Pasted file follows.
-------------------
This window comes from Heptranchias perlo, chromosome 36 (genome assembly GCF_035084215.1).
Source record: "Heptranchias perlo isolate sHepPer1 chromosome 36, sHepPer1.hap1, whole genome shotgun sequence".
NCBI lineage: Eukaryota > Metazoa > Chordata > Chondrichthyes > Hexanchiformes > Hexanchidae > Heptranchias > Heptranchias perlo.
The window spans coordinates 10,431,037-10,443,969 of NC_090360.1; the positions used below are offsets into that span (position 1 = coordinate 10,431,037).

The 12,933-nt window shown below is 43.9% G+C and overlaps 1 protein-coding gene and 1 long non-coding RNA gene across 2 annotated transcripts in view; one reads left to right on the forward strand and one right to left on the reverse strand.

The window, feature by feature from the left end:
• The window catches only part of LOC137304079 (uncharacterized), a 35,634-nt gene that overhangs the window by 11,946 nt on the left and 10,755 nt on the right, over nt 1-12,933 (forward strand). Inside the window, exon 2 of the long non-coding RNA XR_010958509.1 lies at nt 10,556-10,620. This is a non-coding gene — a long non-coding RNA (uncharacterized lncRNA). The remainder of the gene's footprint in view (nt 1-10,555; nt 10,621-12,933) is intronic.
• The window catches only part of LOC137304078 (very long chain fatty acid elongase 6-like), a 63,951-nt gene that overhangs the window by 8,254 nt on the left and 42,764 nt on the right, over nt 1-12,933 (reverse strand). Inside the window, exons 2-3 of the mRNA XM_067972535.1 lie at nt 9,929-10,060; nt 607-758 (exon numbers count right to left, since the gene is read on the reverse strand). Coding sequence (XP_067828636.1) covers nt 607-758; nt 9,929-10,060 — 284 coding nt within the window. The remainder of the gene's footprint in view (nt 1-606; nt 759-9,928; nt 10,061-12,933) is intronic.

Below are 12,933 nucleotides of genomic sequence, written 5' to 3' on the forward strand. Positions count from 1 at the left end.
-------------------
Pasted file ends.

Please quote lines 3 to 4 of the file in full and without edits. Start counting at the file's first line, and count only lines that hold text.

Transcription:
NCBI lineage: Eukaryota > Metazoa > Chordata > Chondrichthyes > Hexanchiformes > Hexanchidae > Heptranchias > Heptranchias perlo.
The window spans coordinates 10,431,037-10,443,969 of NC_090360.1; the positions used below are offsets into that span (position 1 = coordinate 10,431,037).